If any of you have memories, fond or otherwise, of games like Mega Man or Ghosts 'n Goblins, you'll feel right at home in Tiny Barbarian DX.

You are a Conan-esque barbarian, muscling through dungeons and temples, and an amazing amount of snakes, to rescue the girl from a quite powerful wizard (who seriously has a thing for snakes…). Gold coins are collected and enemies slain to increase your high score, while a timer haunts from the top right of the screen, measuring your progress, or mocking it, as the case may be. There is no leveling, no gained abilities, no upgrades, none of that RPG nonsense here. No, its just your phalangeal dexterity, a trusty sword, and a mean elbow drop.

The thing that I love to hate about these types of murder platformers, I mean games, is that I get this feeling like they really do know me. They know that I secretly love to fail a lot in my interactive experiences. Like, A LOT. Try to jump from that chain to the ledge, and there's an incoming snake ball. Dodge the snake ball next time, then there's the flying spear. In one area where I had already spent way too much time memorizing patterns of flying death, and changing strategies in some vain hope of moving forward, I had managed to make it to the checkpoint. With one block of health left, a short sigh of relief turned bitter when I hadn't gauged that final leap, and I landed right into a pit of spikes, the exit a mere few blocks away. Now that's the childhood agony I remember! My successful play through netted a total of 73 deaths. I think I started swearing out loud at around 46, unless it was death by snake which usually triggered it's own set of expletives. Thankfully, Michael Stearns knows how to make it all worthwhile. Even in my many deaths I couldn't wait to see what was coming next.

I played through with a gamepad, and while support for that is a recent feature, the controls were tight, which is essential in any platformer, but more so in one that punishes players who lack precision in their execution. There were one or two instances where I thought there was an issue with not being able to move or attack how I intended to, but I don't know how much of that is bugs, or just my rusty hand eye coordination. I noticed it most in the brief animal riding sequences, which I didn't much care for anyway.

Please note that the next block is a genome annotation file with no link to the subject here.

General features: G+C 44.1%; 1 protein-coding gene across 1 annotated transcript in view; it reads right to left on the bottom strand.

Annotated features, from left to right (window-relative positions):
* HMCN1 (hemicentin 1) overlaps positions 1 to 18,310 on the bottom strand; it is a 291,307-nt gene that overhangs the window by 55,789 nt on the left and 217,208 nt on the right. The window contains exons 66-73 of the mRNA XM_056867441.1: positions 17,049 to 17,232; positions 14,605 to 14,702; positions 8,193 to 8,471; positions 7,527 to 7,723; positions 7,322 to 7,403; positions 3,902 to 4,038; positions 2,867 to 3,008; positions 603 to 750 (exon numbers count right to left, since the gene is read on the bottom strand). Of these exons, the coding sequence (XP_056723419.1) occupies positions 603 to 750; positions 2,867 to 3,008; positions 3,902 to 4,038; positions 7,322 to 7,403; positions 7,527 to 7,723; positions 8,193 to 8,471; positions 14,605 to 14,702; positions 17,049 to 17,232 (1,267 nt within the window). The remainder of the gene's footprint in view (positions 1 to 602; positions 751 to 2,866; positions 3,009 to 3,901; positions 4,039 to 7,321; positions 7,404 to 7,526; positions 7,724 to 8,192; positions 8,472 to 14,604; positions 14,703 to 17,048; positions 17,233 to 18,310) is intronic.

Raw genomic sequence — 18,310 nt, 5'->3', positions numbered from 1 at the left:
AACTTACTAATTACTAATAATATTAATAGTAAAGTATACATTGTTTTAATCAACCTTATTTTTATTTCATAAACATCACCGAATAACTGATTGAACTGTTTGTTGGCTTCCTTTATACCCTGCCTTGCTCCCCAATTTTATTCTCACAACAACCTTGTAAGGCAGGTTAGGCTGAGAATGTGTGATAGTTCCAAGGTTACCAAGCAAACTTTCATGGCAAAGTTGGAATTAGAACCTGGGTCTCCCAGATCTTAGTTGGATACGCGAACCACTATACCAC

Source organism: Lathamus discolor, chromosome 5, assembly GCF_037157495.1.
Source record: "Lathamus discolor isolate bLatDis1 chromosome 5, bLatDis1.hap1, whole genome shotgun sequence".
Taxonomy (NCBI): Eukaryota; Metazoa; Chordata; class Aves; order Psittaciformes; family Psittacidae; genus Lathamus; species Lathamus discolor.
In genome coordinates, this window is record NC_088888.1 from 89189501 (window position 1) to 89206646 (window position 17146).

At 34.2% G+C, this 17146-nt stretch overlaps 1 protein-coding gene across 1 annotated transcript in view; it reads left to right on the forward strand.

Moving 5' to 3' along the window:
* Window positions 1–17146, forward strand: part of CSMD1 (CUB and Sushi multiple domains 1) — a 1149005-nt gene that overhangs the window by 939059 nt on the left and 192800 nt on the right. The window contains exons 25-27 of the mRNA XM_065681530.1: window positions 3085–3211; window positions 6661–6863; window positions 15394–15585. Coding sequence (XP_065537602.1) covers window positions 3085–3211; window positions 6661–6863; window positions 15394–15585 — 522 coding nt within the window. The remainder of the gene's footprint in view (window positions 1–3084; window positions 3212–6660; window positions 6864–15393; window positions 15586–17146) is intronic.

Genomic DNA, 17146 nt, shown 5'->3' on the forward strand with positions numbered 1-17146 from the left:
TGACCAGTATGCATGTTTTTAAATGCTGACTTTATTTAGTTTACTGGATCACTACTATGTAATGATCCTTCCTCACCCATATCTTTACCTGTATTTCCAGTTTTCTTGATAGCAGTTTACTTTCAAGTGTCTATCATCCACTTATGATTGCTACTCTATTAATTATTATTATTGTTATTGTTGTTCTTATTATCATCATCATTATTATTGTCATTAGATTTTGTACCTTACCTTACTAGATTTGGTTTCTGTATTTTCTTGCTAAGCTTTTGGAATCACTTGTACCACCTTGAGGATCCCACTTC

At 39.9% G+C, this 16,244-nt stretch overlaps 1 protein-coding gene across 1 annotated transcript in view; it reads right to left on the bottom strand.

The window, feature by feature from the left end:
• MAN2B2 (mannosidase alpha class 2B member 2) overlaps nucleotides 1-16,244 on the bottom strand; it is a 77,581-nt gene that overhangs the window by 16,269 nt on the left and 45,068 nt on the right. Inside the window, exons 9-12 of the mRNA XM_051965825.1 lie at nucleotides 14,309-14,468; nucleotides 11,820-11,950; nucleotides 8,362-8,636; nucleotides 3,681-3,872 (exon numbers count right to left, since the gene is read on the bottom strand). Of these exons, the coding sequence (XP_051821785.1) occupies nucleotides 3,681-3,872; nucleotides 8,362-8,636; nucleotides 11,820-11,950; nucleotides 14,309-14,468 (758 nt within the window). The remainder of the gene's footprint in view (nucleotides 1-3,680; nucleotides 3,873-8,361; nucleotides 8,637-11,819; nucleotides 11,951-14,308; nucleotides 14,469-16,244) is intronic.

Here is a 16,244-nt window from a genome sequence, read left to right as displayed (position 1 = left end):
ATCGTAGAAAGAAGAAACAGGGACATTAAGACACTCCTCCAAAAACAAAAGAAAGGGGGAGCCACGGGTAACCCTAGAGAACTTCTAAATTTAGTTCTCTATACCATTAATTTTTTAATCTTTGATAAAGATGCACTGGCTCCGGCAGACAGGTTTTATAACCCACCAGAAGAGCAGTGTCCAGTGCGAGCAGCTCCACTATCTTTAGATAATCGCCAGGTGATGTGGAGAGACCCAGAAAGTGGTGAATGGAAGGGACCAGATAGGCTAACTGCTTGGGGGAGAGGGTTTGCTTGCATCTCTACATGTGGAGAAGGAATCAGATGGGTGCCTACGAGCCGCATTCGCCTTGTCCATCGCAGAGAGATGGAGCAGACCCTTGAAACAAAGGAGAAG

I need to say a quick word about the soundtrack, and really the sound design of the whole game. Good, good stuff here. Jeff Ball is working some serious magic, and I totally dig it.

There is a lot of fun to be had with this first chapter of Tiny Barbarian DX. It's beautiful to look at, and fun to play, with a good amount of challenge. While it is a short ride, there's a king-of-the-hill style Horde Mode to keep us busy until the next chapter comes (how long can you survive?). Three more chapters are planned, part of the game purchase bundle and downloadable when available. They have a great foundation here, and I'm really looking forward to the rest of the experience. One request for the future: Please go easy on the snakes.

Check out the interview that jdodson had with designer Michael Stearns, if you haven't already.

Official website:
Jeff Ball music:
Cheerful Ghost dev interview:

scrypt   Supporter   Post Author wrote on 06/26/2013 at 06:59am

I wanted to post my gameplay stats from this review playthrough, just to get some sort of challenge ball rolling:

Final Score: 24910
Finishing Time: 1:41:23
Deaths: 73!
Found 3 of 14 Diamonds
Horde Mode best time: 1:19

jdodson   Admin wrote on 06/27/2013 at 12:09am

I am going to get my best times in here too.

Kind of wanting to get some super insane Horde Mode time. But all that comes with... practice :D

scrypt   Supporter   Post Author wrote on 06/27/2013 at 01:31am

Yeah, I didn't attack Horde Mode until after I finished the adventure, and at that point my fingers couldn't take it. I did find good strategy with the elbow drop. Found it to be essential in certain situations. I'm not the best at those types of challenges, so I tend to struggle a bit.

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